The ACLU's report,Unleashed and Unaccountable: The FBI's Unchecked Abuse of Authority, explains what happened to Nagib Ali Ghaleb. Nagib was denied boarding when trying to fly home to San Francisco after a trip to visit family in Yemen. Stranded abroad and desperate to return home, Nagib sought help from the U.S. embassy in Yemen and was asked to submit to an FBI interview. FBI agents offered to arrange for Nagib to fly back immediately to the United States if he would agree to tell the agents who the "bad guys" were in Yemen and San Francisco. The agents insisted that Nagib could provide the names of people from his mosque and the San Francisco Yemeni community. The agents said they would have Nagib arrested and jailed in Yemen if he did not cooperate, and that Nagib should "think about it." Nagib, however, did not know any "bad guys" and therefore refused to spy on innocent people in exchange for a flight home.

The complete ACLU report is available as a *pdf file here:


Posted by friendly_iconoclast | Sun Sep 29, 2013, 01:51 PM (8 replies)

How the Insurance Industry Is Dealing With Climate Change

Short answer: The reinsurance markets know it's real, and are acting accordingly.


How the Insurance Industry Is Dealing With Climate Change

September 24, 2013

When it comes to the calculating the likelihood of catastrophic weather, one group has an obvious and immediate financial stake in the game: the insurance industry. And in recent years, the industry researchers who attempt to determine the annual odds of catastrophic weather-related disasters—including floods and wind storms—say they’re seeing something new.

“Our business depends on us being neutral. We simply try to make the best possible assessment of risk today, with no vested interest,” says Robert Muir-Wood, the chief scientist of Risk Management Solutions (RMS), a company that creates software models to allow insurance companies to calculate risk. “In the past, when making these assessments, we looked to history. But in fact, we’ve now realized that that’s no longer a safe assumption—we can see, with certain phenomena in certain parts of the world, that the activity today is not simply the average of history.”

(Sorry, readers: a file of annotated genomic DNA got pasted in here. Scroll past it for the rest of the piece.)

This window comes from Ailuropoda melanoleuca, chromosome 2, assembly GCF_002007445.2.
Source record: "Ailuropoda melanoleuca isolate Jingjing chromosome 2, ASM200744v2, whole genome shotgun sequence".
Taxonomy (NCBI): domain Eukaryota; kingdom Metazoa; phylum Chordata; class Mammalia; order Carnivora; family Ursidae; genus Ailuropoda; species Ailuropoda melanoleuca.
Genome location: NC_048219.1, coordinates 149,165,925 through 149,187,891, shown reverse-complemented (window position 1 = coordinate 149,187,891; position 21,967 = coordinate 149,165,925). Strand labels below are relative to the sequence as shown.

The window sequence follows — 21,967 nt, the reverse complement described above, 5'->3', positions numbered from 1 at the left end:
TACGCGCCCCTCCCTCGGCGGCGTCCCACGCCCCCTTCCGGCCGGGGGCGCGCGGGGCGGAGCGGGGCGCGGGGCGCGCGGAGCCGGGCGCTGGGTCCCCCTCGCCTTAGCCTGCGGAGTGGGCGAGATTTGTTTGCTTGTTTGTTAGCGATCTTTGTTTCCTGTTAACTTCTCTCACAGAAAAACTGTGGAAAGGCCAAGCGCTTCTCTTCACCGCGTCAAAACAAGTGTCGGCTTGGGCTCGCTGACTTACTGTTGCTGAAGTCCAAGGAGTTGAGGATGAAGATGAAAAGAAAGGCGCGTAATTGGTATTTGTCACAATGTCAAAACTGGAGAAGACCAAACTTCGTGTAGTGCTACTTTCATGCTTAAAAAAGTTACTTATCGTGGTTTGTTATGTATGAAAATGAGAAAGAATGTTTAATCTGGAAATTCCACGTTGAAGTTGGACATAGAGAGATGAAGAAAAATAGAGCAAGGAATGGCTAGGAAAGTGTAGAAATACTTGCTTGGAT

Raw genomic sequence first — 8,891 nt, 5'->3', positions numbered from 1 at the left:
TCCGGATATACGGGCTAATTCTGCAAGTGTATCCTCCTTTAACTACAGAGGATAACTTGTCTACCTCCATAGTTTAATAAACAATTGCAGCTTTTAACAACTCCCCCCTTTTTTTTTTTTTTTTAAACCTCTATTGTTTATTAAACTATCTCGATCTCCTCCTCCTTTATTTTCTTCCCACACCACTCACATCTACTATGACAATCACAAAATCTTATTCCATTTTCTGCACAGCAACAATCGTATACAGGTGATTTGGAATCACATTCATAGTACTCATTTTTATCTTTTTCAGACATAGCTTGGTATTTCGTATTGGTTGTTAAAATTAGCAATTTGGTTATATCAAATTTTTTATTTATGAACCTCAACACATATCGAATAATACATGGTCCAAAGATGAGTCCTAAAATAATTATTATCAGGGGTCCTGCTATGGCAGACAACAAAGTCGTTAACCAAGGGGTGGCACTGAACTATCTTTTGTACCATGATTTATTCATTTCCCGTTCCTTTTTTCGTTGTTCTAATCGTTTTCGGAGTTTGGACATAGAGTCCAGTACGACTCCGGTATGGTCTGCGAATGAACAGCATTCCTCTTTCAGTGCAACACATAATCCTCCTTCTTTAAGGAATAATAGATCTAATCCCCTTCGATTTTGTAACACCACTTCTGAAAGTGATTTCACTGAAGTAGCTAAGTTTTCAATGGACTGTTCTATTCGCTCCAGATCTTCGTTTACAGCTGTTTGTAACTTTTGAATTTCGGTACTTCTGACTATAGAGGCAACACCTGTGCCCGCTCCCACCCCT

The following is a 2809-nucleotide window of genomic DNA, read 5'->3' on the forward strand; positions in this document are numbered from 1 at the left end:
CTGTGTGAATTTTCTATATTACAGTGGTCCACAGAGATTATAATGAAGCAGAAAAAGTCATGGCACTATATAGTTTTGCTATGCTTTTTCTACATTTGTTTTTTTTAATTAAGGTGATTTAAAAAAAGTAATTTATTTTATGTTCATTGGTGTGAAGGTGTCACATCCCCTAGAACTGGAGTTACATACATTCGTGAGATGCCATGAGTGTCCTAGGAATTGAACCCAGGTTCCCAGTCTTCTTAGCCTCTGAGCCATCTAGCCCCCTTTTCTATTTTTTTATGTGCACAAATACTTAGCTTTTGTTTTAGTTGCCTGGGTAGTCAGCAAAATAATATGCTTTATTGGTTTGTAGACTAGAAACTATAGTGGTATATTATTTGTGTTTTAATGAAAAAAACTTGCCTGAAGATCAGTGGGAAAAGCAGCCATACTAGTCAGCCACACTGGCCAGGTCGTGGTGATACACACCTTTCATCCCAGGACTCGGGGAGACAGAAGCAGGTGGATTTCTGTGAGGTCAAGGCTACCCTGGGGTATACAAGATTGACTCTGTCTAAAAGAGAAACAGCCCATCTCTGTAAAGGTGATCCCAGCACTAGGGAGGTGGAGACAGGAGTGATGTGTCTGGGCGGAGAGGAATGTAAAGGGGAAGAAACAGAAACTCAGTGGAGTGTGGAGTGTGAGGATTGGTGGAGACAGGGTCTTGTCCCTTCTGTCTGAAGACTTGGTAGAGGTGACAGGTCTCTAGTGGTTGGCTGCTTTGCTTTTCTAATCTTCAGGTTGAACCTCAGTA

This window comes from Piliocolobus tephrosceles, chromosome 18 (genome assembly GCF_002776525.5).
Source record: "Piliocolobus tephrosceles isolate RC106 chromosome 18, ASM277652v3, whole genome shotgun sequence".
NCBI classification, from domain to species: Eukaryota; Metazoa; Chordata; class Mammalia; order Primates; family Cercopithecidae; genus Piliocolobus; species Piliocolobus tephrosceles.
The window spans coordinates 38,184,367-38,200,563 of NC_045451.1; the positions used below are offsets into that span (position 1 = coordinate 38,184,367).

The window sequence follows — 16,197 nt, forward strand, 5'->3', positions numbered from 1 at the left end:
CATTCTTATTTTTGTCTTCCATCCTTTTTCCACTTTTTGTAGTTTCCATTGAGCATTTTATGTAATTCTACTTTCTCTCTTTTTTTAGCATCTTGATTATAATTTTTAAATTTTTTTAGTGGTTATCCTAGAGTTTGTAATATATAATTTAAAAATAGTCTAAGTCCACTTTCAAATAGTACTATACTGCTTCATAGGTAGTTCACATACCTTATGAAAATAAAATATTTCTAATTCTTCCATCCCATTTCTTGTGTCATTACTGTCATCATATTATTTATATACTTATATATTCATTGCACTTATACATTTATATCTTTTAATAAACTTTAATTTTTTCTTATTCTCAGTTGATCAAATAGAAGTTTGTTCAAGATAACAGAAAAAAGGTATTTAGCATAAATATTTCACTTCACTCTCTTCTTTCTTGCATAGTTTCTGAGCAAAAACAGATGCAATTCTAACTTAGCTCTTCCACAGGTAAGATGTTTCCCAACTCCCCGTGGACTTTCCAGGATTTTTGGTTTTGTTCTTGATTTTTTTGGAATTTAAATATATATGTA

This pronounced shift can be seen in extreme rainfall events, heat waves and wind storms. The underlying reason, he says, is climate change, driven by rising greenhouse gas emissions. Muir-Wood’s company is responsible for figuring out just how much more risk the world’s insurance companies face as a result of climate change when homeowners buy
policies to protect their property...

...For his own part, Muir-Wood puts his money where his mouth is. “I personally wouldn’t invest in beachfront property anymore,” he says, noting the steady increase in sea level we’re expecting to see worldwide in the coming century, on top of more extreme storms. “And if you’re thinking about it, I’d calculate quite carefully how far back you’d have to be in the event of a hurricane.”

Hmm, looks like the teabaggers and RW media either don't know what they're talking about or
are consciously lying...

Posted by friendly_iconoclast | Sat Sep 28, 2013, 01:59 AM (0 replies)

Wall Street Firm Hasn't Sold Off AR-15 Maker Despite Newtown Promise


Wall Street Firm Hasn't Sold Off AR-15 Maker Despite Newtown Promise

The Huffington Post | By Jillian Berman Posted: 09/24/2013 3:49 pm EDT | Updated: 09/24/2013 4:16 pm EDT

A coalition of advocates are urging a private equity firm to make good on its now nine-month-old promise to stop investing in gun makers.

Amid a flurry of media attention in the wake of the Newtown massacre that killed 20 children and six adults, Cerberus Capital vowed to sell of its controlling stake in the Freedom Group, a holding company that owns some of the biggest American gun manufacturers -- including Bushmaster, a maker of the AR-15, which was the Newtown murderer's weapon of choice.